South Writ Large: Recognizing Lumbee History through Land

Distributed for the University of North Carolina at Chapel Hill Center for the Study of the American South, South Writ Large: Stories from the Global South is an anthology of articles published over the past ten years in the online magazine South Writ Large, featuring personal essays, articles, poetry, and artwork that explores the culture of the… Continue Reading South Writ Large: Recognizing Lumbee History through Land

Glenda Gilmore Discusses “Romare Bearden in the Homeland of His Imagination”

The last of Spring 2022’s UNC-Chapel Hill and UNC Press’s ongoing Off the Shelf speaker series featured Glenda Gilmore discussing her new book, Romare Bearden in the Homeland of His Imagination: An Artist’s Reckoning with the South (on sale May 10, 2022). Watch the archived virtual discussion between Gilmore and Aaron Smithers, UNC-Chapel Hill Special… Continue Reading Glenda Gilmore Discusses “Romare Bearden in the Homeland of His Imagination”

National Technology Day: Recommended Reading List

January 6th marks National Technology Day. Technology has been a huge stepping stone in the advancement of so many cultures. From the technology we use in our everyday lives to NASA’s own technology used for space exploration, it’s always been closely connected to the overall progress of America. In celebration of National Technology Day, we’re… Continue Reading National Technology Day: Recommended Reading List

New and Recently Released UNC Press Audiobooks

We are pleased to announce the availability of the following UNC Press titles in audiobook format (sample audio excerpts are available via the links below): Those Who Know Don’t Say: The Nation of Islam, the Black Freedom Movement, and the Carceral State by Garrett Felber, published by Tantor Media Felber . . . examines how… Continue Reading New and Recently Released UNC Press Audiobooks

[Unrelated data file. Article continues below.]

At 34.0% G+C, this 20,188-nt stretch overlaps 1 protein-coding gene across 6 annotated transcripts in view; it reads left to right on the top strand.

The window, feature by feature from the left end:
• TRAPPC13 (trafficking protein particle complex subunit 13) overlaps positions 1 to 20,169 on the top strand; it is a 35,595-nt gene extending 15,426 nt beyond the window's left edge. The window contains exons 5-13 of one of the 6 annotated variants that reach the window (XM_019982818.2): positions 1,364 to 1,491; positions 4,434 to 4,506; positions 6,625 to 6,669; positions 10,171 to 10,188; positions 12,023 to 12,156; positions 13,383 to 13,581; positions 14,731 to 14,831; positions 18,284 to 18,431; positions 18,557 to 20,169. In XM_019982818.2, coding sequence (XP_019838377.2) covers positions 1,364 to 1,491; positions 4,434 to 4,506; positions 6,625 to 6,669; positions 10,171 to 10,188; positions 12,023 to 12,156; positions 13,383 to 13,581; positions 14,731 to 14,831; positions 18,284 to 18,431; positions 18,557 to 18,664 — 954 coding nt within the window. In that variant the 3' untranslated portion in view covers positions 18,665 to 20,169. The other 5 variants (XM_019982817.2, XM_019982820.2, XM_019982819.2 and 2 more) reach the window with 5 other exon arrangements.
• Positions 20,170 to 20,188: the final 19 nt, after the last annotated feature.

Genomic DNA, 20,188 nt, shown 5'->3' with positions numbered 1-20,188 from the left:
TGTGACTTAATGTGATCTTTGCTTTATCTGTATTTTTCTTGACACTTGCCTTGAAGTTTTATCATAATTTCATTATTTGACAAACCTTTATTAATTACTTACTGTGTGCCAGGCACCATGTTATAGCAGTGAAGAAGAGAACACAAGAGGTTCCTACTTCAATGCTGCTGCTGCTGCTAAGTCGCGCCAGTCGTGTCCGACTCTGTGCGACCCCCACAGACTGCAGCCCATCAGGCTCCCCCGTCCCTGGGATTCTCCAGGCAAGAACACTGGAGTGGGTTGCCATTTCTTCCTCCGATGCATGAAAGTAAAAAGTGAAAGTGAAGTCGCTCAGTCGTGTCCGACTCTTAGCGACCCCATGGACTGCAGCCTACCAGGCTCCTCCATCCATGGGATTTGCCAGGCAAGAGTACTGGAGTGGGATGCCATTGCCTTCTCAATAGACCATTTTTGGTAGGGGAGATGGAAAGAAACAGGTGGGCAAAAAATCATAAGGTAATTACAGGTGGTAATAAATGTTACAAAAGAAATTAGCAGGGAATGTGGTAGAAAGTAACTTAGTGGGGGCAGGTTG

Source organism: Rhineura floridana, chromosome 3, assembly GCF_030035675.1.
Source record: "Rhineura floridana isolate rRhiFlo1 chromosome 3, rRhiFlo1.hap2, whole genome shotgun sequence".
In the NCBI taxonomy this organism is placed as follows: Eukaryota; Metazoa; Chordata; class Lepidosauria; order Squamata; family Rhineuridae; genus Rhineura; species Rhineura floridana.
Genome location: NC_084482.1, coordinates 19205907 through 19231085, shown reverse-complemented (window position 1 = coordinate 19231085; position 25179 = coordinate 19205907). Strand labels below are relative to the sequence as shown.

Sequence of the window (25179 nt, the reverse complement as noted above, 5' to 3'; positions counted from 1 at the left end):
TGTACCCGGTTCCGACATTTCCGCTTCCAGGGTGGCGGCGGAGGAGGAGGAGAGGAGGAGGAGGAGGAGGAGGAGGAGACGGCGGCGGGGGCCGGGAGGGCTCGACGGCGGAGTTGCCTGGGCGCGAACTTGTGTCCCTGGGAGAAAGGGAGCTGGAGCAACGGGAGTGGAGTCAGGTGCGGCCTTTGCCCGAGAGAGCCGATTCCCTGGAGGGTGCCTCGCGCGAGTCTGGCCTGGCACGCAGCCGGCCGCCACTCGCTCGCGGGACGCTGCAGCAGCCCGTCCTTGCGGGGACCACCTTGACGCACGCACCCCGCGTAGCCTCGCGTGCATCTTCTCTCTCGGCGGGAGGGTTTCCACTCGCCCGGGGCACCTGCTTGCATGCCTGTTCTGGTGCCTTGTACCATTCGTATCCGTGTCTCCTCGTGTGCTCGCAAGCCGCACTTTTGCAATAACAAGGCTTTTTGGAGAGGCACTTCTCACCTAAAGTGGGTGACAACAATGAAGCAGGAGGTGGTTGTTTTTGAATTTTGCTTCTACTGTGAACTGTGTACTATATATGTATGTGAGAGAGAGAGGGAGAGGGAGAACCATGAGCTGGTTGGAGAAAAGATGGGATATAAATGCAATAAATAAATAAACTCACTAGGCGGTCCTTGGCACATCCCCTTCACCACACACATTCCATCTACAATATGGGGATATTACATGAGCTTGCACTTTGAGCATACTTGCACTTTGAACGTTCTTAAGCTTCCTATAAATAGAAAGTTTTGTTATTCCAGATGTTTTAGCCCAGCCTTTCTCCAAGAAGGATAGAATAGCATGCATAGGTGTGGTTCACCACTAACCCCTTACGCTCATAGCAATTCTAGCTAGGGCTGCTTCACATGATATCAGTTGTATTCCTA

American Innocence and the Conservative Culture War

Happy tenth anniversary to University Press Week! This year’s Association of University Presses annual celebration, running from November 8-12, “welcomes all to ‘Keep UP’ with a decade of excellence and innovation.”  For UP Week’s annual blog tour, today’s specific theme, “Manifesto,” addresses how the first UP week blog tour focused on the question, “Why do University Presses matter?,” and how has… Continue Reading American Innocence and the Conservative Culture War

Performing Politics from Sin permiso to Patria y vida

Guest blog post by Elizabeth Schwall, author of Dancing with the Revolution: Power, Politics, and Privilege in Cuba . Elizabeth’s book was also featured on our recent recommended reading list entitled “Cuba’s Fight For Freedom”. On Sunday July 11, 2021, unprecedented protests erupted across Cuba. People have taken to the streets due to an escalating… Continue Reading Performing Politics from Sin permiso to Patria y vida

Cuba’s Fight for Freedom: A Recommended Reading List

Due to the protests happening in Cuba currently, we’ve decided to publish a recommended reading list pertaining to Cuba’s fight for freedom. This isn’t the first time revolts have taken place in Cuba, but what’s going on now has been referred to as the biggest protests Cuba has seen in decades. When I began researching… Continue Reading Cuba’s Fight for Freedom: A Recommended Reading List

Jack Reid: Hitchhiking and Kinship Practices in the Navajo Nation

Today we welcome a guest post from Jack Reid, author of Roadside Americans: The Rise and Fall of Hitchhiking in a Changing Nation, out now from UNC Press. Between the Great Depression and the mid-1970s, hitchhikers were a common sight for motorists, as American service members, students, and adventurers sought out the romance of the… Continue Reading Jack Reid: Hitchhiking and Kinship Practices in the Navajo Nation

Author Interview: Jack Reid on Roadside Americans

In this Q&A, Jack Reid discusses his book Roadside Americans: The Rise and Fall of Hitchhiking in a Changing Nation, out now from UNC Press. Between the Great Depression and the mid-1970s, hitchhikers were a common sight for motorists, as American service members, students, and adventurers sought out the romance of the road in droves.… Continue Reading Author Interview: Jack Reid on Roadside Americans

Jack Reid: Once Upon A Time…In the History of Hitchhiking

Today we welcome a guest post from Jack Reid, author of Roadside Americans: The Rise and Fall of Hitchhiking in a Changing Nation, out now from UNC Press. Between the Great Depression and the mid-1970s, hitchhikers were a common sight for motorists, as American service members, students, and adventurers sought out the romance of the… Continue Reading Jack Reid: Once Upon A Time…In the History of Hitchhiking

Author Interview: Shalom Goldman on How the Arts Shaped American Passions about Israel